Teach Your Preschoolers Math Through Play!

Creative Math – Children start developing their mathematical skills while they are still babies exploring their environment and continue into their preschool years. By the time they are learning formal mathematical concepts in the first grade, the foundation for success is already set.

Here are some hands-on activities to teach math to preschoolers at school or at home.

How to Teach Math to Your Preschooler: 10 Simple Activities


The best way to teach preschoolers mathematical skills is through their main medium of learning – play!

This means that during these early years children don’t need formal lessons, activity sheets and workbooks, or anything that looks more like “real work.”

Here is a list of just a few basic everyday opportunities that double up as the perfect preschool math activities.

1. Play With Shapes


Playing with foam or wooden shapes familiarizes your child with basic geometric shapes, as well as their properties. It teaches shape recognition.


2. Make Shape Pictures

Cut basic shapes out of colored paper and make a picture out of them. Children learn to join 2D shapes together to make different forms.


3. Build Puzzles


Puzzles are excellent for developing visual perception and will build a child’s understanding of geometry.

Choose good quality wooden puzzles with a wooden tray.


4. Use Manipulatives

There are so many benefits of playing with blocks and that children should have opportunities to play with manipulatives daily. Also offer beads, counters or other construction toys (Lego too).

Playing with blocks is the first step in building a number concept and every child should have a good set of wooden blocks at home.


5. Make Sandcastles

When children play in the sandpit and make sandcastles and other structures, they begin to use terms such as “I need to make another one,” “There are 3 castles” or “I made one for each of us.”


6. Learn Counting Songs

Counting songs are a fun way for a young child to learn to count forwards and backwards. This is known as rote counting. They also learn about increasing and decreasing quantity in songs such as “5 Green Bottles.”


7. Play With Numbers

Let your child play with foam, rubber, wooden or plastic numbers in the bath or on a magnetic board. Because they are physical objects, your child can touch them and feel their shapes.

This is far more meaningful to a young child than looking at numbers on an activity page. With time, they will naturally learn to recognize them and know how they are formed.


8. Play With Containers

Provide containers of different sizes and shapes and let your child discover the basics of capacity while having fun in the bath or sandpit.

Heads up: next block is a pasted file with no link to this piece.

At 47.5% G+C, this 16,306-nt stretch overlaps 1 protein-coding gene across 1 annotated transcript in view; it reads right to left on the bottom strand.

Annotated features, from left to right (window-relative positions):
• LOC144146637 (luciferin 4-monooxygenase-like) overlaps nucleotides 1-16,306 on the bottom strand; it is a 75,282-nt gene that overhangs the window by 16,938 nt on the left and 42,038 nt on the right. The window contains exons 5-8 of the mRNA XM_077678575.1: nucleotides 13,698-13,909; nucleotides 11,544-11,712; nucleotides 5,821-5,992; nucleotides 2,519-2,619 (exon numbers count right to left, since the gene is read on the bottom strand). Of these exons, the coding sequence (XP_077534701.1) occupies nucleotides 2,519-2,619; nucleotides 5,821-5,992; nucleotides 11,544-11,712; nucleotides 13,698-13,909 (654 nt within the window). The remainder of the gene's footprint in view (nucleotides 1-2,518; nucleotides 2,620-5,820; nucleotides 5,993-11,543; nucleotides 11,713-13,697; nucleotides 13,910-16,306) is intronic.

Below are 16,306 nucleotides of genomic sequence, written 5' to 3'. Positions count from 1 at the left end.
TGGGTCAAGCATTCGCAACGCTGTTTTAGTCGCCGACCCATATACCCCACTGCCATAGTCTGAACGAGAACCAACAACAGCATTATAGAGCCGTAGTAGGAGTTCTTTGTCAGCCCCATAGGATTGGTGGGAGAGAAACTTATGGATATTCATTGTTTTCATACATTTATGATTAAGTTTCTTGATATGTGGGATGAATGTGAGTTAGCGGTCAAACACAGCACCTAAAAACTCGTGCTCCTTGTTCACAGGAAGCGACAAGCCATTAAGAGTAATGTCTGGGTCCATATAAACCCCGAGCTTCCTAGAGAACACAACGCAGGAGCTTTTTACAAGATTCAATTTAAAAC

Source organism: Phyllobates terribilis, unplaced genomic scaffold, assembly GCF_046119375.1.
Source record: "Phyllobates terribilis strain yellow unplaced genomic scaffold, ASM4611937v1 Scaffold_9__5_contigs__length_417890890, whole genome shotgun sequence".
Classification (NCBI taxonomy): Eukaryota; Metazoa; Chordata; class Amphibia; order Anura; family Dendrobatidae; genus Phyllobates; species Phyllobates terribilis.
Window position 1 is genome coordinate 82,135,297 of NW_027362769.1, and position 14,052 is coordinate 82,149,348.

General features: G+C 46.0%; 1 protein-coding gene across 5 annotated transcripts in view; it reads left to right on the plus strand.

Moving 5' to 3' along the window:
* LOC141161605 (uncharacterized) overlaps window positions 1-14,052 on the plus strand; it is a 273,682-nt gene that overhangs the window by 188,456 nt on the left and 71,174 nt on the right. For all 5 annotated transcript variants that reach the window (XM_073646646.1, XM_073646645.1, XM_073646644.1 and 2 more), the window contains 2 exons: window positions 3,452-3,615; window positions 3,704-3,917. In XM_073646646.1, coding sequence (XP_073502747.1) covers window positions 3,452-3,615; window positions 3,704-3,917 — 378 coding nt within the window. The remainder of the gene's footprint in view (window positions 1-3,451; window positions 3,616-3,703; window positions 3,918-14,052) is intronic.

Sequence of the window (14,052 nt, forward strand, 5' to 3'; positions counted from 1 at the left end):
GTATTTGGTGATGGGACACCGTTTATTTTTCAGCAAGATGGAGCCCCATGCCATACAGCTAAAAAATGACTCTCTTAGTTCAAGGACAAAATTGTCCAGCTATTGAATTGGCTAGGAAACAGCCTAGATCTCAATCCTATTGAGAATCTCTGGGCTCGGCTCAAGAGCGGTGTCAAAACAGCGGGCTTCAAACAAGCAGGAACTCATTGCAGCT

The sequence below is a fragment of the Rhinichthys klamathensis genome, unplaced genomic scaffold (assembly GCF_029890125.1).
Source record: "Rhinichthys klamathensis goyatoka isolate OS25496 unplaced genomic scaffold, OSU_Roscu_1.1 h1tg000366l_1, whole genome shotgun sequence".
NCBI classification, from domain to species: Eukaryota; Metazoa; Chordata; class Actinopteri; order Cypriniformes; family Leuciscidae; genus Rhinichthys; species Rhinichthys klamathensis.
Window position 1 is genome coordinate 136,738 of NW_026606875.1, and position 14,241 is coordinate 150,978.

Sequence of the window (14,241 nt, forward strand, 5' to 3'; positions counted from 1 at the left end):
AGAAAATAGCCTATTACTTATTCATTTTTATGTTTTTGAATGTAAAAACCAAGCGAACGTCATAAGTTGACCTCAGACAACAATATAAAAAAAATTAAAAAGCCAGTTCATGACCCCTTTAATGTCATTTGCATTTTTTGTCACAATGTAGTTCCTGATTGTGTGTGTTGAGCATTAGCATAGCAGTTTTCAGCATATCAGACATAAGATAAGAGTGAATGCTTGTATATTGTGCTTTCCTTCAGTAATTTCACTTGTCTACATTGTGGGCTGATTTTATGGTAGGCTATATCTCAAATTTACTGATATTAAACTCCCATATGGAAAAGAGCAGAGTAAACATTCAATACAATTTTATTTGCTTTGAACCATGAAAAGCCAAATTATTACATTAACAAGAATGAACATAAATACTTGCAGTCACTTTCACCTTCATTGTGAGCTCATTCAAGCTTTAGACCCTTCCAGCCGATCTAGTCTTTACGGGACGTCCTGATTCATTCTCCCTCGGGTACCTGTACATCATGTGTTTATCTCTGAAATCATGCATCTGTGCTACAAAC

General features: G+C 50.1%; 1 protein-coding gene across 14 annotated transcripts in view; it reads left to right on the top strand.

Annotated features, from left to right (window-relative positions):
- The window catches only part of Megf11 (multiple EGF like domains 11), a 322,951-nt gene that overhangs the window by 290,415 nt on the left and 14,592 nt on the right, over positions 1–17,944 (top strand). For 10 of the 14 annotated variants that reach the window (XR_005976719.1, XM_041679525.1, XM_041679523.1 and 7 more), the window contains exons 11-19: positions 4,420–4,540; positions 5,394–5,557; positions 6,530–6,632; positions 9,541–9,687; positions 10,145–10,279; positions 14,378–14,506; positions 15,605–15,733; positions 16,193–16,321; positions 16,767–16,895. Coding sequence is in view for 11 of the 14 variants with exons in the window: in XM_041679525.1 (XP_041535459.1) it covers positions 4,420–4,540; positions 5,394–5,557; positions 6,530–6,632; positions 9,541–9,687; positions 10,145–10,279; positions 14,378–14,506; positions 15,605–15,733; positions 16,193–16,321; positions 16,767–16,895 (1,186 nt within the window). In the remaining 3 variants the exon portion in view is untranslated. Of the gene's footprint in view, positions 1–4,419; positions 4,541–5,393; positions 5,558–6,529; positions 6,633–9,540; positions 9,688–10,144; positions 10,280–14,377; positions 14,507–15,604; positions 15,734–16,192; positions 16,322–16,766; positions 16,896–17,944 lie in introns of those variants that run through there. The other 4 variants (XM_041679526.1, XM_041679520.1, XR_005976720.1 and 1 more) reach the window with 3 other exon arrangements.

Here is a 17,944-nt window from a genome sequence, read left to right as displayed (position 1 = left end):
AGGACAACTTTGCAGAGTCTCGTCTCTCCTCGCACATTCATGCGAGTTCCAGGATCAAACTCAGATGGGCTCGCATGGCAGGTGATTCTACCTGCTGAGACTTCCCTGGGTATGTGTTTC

Baking is a great mathematical experience. Let your child be involved in measuring the ingredients to introduce them to units of measurement and quantities.


9. Talk About Time


Find opportunities daily to talk about time. Use the daily routine as a starting point. Discuss concepts such as the time of day (morning, afternoon) as well as clock time (“I’ll pick you up at 12 ‘o clock when the school bell goes”).


10. Problem Solve


Problem solving can be the most, um… problematic, of all the math tasks! Children in the grades often struggle to visualize problems and what they actually mean.

They often resort to guessing operations (e.g. it says more so I should add) without having any idea what the problem is actually about and how, when visualized, the solution is usually so logical.

The best way to prepare your child for problem solving is to give non-stop opportunities to actually solve real problems!

You need to train your child to develop their critical thinking skills.

You don’t necessarily need to be giving mathematical problems, just general problems that require training the brain to think, and think outside the box!

Allow many opportunities to:

  • Build puzzles
  • Solve brainteasers
  • Solve riddles
  • Play games that require thinking
  • Play with construction toys (e.g. figuring out how to make a bridge that doesn’t fall)
  • Discuss problems and solutions during story time
  • Ask your child for solutions to everyday problems

As you can see, most play experiences have hidden opportunities for learning maths.

Learn to recognize them and use them to consciously teach certain skills. Remember to introduce new vocabulary and ask questions constantly during play.

Introduce words such as: heavier, lighter, longer, shorter, earlier, later, more, less, more than, less than, fewer, extra, not enough, altogether, left, another, full, empty, matching, same, different.

H/T: Empoweredparents







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